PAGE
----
Parker and I are also part of that small percentage that still breastfeed.  It’s now just around sleep times and she uses the sign for milk furiously as she says “milk”.  If you’ve ever seen a child opening and closing their hand like they’re milking a cow, that’s the sign.  (Parker once used it in church when we were in front of the entire congregation for my parents’ Anniversary blessing…her request went unanswered.)  So, during one of our nap sessions, my husband asked Parker a question from the other room.  I carelessly replied, “She can’t talk right now, she’s got a mouth full of boob.”  Parker immediately pulled away and said, “boob”.  Guess I’m the mom in the story now.

– Jolynn

Fun Fridays – Crave Culture At The Jewish Museum

Common misconception – You do not have to be Jewish to appreciate the revolving installations at this Upper East Side Museum.   Saturdays are FREE for everyone and kids under 18 get in FREE all other days of the week. Our friends at The Jewish Museum have put together some great ideas and facts for the wee ones when exploring beyond the playground and usual playspaces.  NYC is abundant with culture, just there for the taking, don’t miss out!  (Psst, BFC reader discount on membership below, so read on!)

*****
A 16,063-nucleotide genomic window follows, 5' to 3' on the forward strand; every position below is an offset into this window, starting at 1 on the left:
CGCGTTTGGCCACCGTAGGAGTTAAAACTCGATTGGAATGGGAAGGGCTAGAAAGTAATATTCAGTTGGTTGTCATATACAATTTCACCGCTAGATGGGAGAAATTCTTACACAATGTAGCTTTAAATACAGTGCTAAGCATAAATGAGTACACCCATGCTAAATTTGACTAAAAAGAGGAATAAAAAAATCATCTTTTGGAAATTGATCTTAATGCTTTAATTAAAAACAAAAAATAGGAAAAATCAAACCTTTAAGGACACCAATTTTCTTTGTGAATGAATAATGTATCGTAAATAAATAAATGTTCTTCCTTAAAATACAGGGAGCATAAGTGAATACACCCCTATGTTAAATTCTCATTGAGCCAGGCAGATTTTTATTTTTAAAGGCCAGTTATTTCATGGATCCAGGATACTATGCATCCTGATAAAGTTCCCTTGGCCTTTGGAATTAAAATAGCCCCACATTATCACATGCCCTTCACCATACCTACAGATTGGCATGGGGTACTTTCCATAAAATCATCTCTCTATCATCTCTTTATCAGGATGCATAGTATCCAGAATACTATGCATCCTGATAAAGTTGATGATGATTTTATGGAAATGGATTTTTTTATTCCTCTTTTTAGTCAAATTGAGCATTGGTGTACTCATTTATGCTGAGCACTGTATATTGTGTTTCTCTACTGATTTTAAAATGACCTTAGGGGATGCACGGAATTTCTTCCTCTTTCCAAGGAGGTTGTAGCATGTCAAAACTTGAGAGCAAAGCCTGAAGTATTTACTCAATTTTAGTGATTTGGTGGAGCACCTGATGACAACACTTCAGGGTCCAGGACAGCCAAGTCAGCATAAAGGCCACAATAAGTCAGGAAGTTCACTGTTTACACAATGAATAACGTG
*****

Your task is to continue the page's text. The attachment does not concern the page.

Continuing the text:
From The Jewish Museum’s Education Department – written by Nelly Silagy Benedek, Director of Education; Rachel Katz Levine, Senior Manager of Family Programs; and Rachael Abrams, Senior Coordinator of Studio Programs.

Why is culture important for early learners?

Having cultural experiences at a young age supports the development of critical learning skills in fun and engaging ways. The Jewish Museum’s family programs encourage young children to look closely, describe, move, and think in response to original works of art through gallery and studio art experiences.  Similarly, our family concerts inspire children to listen actively and express themselves by singing and dancing—all this in a friendly, collaborative environment. Through their participation in gallery conversations, performances, and hands-on activities, children express themselves creatively. They also learn how to share their experiences with others.